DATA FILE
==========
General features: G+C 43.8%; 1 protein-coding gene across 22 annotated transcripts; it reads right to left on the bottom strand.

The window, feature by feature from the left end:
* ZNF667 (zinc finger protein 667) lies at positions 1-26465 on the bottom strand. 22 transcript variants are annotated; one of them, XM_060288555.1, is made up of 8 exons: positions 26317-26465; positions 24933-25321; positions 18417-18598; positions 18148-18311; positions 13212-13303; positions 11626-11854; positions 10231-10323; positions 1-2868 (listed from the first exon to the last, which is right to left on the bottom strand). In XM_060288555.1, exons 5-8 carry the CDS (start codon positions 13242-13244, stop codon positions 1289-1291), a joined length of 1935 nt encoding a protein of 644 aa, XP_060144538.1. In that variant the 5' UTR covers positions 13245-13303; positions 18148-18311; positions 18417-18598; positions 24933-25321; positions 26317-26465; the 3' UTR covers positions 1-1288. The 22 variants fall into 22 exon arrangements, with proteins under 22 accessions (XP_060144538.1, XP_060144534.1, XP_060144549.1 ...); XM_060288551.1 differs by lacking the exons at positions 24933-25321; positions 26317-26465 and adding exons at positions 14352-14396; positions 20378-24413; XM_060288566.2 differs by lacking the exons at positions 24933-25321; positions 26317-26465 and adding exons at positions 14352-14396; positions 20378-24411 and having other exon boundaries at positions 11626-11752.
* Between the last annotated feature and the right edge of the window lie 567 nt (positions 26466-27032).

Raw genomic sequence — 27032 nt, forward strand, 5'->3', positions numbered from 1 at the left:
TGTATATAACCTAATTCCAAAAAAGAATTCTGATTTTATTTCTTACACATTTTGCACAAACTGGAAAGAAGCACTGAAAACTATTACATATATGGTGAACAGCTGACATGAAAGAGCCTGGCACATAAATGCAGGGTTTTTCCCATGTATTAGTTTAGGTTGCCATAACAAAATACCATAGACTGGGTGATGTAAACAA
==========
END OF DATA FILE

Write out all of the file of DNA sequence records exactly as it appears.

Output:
General features: G+C 43.8%; 1 protein-coding gene across 22 annotated transcripts; it reads right to left on the bottom strand.

The window, feature by feature from the left end:
* ZNF667 (zinc finger protein 667) lies at positions 1-26465 on the bottom strand. 22 transcript variants are annotated; one of them, XM_060288555.1, is made up of 8 exons: positions 26317-26465; positions 24933-25321; positions 18417-18598; positions 18148-18311; positions 13212-13303; positions 11626-11854; positions 10231-10323; positions 1-2868 (listed from the first exon to the last, which is right to left on the bottom strand). In XM_060288555.1, exons 5-8 carry the CDS (start codon positions 13242-13244, stop codon positions 1289-1291), a joined length of 1935 nt encoding a protein of 644 aa, XP_060144538.1. In that variant the 5' UTR covers positions 13245-13303; positions 18148-18311; positions 18417-18598; positions 24933-25321; positions 26317-26465; the 3' UTR covers positions 1-1288. The 22 variants fall into 22 exon arrangements, with proteins under 22 accessions (XP_060144538.1, XP_060144534.1, XP_060144549.1 ...); XM_060288551.1 differs by lacking the exons at positions 24933-25321; positions 26317-26465 and adding exons at positions 14352-14396; positions 20378-24413; XM_060288566.2 differs by lacking the exons at positions 24933-25321; positions 26317-26465 and adding exons at positions 14352-14396; positions 20378-24411 and having other exon boundaries at positions 11626-11752.
* Between the last annotated feature and the right edge of the window lie 567 nt (positions 26466-27032).

Raw genomic sequence — 27032 nt, forward strand, 5'->3', positions numbered from 1 at the left:
TGTATATAACCTAATTCCAAAAAAGAATTCTGATTTTATTTCTTACACATTTTGCACAAACTGGAAAGAAGCACTGAAAACTATTACATATATGGTGAACAGCTGACATGAAAGAGCCTGGCACATAAATGCAGGGTTTTTCCCATGTATTAGTTTAGGTTGCCATAACAAAATACCATAGACTGGGTGATGTAAACAA